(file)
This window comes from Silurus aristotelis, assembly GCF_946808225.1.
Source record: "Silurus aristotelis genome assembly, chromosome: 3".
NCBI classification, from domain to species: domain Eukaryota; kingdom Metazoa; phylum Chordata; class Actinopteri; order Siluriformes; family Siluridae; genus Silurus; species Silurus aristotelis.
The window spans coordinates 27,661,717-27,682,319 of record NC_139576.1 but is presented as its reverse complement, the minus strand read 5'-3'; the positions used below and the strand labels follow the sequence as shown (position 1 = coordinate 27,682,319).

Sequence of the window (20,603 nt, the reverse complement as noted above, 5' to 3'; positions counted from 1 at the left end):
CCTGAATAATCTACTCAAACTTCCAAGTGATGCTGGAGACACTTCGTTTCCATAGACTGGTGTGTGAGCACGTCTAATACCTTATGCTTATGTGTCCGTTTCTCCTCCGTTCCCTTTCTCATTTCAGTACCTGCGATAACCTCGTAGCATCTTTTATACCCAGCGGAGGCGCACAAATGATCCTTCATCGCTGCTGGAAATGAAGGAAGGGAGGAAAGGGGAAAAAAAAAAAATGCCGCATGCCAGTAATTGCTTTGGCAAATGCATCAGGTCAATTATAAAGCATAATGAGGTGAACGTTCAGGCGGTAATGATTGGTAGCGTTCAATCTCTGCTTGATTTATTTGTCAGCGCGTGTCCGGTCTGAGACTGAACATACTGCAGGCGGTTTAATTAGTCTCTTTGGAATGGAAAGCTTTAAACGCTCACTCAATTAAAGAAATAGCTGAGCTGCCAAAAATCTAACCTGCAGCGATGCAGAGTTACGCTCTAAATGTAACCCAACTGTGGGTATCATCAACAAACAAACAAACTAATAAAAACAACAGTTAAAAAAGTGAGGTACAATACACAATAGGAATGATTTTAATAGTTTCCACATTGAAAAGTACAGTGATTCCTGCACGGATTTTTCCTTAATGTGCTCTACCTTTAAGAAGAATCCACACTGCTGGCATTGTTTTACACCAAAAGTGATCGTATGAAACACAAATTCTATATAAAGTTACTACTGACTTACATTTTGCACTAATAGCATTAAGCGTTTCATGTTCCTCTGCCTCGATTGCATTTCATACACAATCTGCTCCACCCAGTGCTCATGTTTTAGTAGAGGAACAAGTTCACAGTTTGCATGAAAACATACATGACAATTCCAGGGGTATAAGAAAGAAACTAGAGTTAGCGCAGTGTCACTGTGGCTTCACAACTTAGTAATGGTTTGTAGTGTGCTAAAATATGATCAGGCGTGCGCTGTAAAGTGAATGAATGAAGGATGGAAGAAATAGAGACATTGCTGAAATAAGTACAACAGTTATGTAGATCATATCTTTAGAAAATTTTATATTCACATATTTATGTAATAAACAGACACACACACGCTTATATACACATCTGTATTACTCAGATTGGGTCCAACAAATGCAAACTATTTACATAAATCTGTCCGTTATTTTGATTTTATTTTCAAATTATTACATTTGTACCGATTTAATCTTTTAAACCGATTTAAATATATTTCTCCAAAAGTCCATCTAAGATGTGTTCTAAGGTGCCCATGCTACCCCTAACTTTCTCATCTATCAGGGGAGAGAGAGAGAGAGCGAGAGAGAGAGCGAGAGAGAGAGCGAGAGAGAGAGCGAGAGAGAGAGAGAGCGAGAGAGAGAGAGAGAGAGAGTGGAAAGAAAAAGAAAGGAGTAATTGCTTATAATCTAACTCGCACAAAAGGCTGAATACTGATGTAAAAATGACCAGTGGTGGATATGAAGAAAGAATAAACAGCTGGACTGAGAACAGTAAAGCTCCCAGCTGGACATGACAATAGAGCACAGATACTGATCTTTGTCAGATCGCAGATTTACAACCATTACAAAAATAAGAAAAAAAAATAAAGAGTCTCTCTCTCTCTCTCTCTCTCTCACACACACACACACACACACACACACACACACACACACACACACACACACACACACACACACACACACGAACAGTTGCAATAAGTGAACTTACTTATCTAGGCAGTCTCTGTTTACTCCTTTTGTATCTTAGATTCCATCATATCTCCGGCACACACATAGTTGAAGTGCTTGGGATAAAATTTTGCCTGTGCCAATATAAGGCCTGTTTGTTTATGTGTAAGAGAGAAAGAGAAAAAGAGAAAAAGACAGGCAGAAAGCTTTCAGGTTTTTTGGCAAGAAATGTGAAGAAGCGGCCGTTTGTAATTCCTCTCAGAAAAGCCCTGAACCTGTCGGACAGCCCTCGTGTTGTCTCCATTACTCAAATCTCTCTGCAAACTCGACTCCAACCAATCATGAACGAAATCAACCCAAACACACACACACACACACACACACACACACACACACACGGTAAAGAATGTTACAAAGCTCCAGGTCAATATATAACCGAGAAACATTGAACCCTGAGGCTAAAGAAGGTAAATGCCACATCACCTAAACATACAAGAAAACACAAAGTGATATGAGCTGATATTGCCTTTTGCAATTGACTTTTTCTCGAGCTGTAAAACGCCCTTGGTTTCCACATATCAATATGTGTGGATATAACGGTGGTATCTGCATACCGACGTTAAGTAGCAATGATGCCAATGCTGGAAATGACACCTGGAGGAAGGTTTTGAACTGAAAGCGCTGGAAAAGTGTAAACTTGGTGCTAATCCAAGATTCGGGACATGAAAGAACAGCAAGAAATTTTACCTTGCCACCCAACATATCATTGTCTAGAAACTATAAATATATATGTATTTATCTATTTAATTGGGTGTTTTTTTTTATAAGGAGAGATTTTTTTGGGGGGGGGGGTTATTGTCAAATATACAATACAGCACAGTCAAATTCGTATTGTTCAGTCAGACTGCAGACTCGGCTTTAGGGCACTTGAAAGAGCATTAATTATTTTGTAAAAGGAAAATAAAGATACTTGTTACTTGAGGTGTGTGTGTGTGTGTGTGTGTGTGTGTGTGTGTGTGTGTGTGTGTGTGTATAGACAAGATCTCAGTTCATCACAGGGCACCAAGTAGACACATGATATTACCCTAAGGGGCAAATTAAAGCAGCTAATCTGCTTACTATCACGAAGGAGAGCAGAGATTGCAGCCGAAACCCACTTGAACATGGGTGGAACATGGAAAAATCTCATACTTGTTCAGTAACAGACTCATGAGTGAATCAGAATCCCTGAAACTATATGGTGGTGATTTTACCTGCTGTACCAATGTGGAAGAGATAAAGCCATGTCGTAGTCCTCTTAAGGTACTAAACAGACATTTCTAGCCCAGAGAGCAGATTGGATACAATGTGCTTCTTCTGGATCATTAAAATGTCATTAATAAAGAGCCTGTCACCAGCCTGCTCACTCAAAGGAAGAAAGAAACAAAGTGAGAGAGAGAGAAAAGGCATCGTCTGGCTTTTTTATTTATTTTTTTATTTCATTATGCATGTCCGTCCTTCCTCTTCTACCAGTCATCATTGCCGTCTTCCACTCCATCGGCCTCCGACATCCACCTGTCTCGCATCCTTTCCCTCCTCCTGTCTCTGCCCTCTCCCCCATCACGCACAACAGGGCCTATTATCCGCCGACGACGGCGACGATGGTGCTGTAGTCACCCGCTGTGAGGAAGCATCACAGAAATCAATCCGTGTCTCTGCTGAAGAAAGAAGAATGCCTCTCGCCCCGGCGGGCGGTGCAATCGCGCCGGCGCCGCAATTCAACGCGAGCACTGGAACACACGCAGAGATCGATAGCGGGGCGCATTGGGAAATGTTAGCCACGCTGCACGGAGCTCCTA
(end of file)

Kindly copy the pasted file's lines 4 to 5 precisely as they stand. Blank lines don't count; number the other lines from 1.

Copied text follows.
The window spans coordinates 27,661,717-27,682,319 of record NC_139576.1 but is presented as its reverse complement, the minus strand read 5'-3'; the positions used below and the strand labels follow the sequence as shown (position 1 = coordinate 27,682,319).

Sequence of the window (20,603 nt, the reverse complement as noted above, 5' to 3'; positions counted from 1 at the left end):